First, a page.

There is the further consideration that while many businesses actively have security measures in place for traditional crimes, the relative ignorance of cyber-crimes has created a more lax environment. Indeed, a recent report by Verizon indicated that close to 90% of cyber-attacks in the last year could have been avoided if the businesses had taken proper preventative precautions. The punishment for committing cybercrime is already significant. In this way one considers that illegally accessing a network can result in between 5 months to 5 years of imprisonment ("Real cost of," 2011). In other instances it seems that cybercrime is not taken as seriously as traditional crime. One considers that Jeffrey Lee Parson created an Internet virus that caused significant damage to countless. However, Parson’s punishment was extremely lenient; in this way he received a sentence that was less than many people receive for a marijuana offense (Mccullagh, 2011). Of course, punishment for cybercrime is relative to the specific offense and legal environment. Still, it seems that there may be a degree of leniency involved. Ultimately, it’s clear that the American legal system must increasingly take into account the impact the cybercrime, rather than the fact that it occurs behind a computer desk, when assigning legal punishment.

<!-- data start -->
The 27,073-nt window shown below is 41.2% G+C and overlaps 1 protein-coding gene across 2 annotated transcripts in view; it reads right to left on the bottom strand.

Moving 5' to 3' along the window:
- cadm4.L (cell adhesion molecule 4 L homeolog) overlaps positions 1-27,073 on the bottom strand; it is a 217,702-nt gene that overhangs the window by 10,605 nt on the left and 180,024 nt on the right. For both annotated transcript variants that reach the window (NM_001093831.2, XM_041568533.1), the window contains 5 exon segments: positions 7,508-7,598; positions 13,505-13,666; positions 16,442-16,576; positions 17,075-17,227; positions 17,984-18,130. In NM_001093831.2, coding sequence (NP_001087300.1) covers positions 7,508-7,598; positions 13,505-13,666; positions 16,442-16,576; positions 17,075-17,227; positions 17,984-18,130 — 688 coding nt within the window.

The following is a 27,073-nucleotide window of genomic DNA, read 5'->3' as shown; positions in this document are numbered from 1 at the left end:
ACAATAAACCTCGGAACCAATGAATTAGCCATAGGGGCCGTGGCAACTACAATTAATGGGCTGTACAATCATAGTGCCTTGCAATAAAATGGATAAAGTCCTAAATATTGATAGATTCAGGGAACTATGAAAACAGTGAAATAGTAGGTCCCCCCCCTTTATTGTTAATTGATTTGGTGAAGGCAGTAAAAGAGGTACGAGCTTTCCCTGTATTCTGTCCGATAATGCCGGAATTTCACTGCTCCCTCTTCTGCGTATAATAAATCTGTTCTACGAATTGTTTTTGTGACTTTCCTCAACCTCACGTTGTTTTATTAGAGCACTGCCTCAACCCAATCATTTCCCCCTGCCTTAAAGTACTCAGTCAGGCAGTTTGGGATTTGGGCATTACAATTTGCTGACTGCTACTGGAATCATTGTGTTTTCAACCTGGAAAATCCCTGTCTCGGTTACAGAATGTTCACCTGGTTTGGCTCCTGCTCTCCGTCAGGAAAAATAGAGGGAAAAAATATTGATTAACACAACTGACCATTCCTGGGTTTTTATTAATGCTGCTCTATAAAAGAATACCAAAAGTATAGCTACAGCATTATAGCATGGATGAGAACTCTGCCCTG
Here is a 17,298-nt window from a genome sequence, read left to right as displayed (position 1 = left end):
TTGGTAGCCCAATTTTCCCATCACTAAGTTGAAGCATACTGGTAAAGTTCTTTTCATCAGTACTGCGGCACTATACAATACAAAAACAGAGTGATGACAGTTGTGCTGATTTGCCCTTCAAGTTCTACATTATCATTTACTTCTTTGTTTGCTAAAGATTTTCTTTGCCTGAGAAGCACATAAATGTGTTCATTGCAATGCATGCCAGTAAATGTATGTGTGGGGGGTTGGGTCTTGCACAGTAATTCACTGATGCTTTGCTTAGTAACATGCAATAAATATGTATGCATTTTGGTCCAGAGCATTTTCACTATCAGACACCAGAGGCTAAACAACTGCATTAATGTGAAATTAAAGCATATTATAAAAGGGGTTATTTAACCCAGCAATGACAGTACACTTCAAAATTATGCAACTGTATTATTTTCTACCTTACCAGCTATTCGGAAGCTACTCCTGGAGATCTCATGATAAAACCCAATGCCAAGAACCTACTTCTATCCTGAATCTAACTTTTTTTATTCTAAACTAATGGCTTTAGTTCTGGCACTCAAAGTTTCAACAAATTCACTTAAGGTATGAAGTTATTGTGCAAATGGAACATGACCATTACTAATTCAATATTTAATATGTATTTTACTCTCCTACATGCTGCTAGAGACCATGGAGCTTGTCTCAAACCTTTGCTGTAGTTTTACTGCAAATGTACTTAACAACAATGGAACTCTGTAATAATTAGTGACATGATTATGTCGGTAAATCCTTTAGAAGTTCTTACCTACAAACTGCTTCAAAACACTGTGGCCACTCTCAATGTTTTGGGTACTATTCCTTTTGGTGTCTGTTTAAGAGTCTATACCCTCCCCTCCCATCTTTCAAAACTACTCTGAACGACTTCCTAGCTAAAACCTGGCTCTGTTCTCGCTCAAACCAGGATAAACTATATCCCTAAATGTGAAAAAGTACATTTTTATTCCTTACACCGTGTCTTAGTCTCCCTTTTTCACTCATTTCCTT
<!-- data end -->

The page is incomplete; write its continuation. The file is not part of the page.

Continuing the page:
Adagia Telecom. The United States government has established a number of compliance measures aimed at preventing or reducing cyber-attacks ("Cybersecurity assurance program," 2012). In this way, Adagia Telecom had relatively lax cybersecurity measures in place. One prominent area that Adagia did not have in place was proper control over automated telecommunications processes. While this factor is generally a major element in oil and gas, and manufacturing industries, it’s clear that it is equally important for Adagia Telecom; the lack of adequate compliance in this region greatly contributed to the organization’s cyber